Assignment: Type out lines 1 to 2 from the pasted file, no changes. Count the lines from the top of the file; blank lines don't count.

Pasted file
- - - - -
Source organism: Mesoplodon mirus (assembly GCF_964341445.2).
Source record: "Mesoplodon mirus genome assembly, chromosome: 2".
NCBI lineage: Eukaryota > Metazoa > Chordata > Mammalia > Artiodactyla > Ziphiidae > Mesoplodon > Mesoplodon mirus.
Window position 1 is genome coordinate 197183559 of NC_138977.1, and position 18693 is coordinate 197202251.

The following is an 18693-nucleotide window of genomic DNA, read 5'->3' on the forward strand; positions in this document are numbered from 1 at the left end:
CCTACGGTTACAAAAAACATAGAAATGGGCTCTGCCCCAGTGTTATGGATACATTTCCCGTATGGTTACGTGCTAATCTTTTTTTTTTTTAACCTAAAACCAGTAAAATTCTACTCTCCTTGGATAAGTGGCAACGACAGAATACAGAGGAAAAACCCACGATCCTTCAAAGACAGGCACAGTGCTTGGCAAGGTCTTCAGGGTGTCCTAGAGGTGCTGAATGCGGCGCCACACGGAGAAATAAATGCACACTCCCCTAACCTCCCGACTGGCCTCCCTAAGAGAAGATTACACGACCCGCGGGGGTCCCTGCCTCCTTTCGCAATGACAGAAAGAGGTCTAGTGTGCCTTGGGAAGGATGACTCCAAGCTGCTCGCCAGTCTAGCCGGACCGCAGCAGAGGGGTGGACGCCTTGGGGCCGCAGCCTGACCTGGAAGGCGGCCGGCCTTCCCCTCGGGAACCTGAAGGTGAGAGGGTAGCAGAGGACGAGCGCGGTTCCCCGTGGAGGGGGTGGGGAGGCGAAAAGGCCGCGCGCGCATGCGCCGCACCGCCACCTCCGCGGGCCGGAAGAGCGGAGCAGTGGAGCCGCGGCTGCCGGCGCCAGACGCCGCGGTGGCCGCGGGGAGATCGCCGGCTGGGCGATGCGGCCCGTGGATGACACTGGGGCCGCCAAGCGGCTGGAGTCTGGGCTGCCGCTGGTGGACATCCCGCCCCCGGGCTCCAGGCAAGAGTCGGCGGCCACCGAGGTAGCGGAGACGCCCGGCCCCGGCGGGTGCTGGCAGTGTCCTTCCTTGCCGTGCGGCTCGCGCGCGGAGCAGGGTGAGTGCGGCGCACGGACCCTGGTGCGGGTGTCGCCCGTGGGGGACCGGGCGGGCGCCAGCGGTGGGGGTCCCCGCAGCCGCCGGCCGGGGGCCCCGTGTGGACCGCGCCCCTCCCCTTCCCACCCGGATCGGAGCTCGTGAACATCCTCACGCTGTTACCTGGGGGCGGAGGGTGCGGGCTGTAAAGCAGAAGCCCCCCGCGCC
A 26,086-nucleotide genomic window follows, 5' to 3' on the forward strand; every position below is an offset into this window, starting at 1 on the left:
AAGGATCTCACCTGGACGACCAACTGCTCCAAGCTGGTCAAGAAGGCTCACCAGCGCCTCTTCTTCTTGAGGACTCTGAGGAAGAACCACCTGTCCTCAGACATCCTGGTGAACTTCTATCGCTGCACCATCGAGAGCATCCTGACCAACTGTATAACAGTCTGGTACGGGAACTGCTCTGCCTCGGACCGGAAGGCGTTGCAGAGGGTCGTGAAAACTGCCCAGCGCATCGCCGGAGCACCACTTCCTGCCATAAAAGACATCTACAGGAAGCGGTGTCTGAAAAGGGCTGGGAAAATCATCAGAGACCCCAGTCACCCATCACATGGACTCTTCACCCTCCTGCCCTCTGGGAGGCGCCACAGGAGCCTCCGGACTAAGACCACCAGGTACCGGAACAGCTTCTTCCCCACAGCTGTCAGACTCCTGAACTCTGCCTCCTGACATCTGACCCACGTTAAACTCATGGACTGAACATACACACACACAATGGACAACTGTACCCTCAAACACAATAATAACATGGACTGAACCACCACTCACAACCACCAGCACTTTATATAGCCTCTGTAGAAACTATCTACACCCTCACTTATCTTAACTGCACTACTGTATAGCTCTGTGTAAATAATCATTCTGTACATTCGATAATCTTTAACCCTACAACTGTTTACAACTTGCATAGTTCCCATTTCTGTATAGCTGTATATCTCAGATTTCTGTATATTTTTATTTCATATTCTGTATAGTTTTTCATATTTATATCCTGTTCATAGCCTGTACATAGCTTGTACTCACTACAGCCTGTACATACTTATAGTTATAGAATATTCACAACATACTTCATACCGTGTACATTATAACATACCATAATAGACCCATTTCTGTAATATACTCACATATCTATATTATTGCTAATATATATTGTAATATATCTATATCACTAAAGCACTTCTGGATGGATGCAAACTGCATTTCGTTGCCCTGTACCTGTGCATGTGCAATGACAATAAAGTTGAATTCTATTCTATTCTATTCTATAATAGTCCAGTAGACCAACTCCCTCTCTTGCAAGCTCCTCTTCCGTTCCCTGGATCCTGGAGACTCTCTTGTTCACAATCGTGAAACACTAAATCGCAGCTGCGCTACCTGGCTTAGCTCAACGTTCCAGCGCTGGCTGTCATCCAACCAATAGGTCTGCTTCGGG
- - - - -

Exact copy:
Source organism: Mesoplodon mirus (assembly GCF_964341445.2).
Source record: "Mesoplodon mirus genome assembly, chromosome: 2".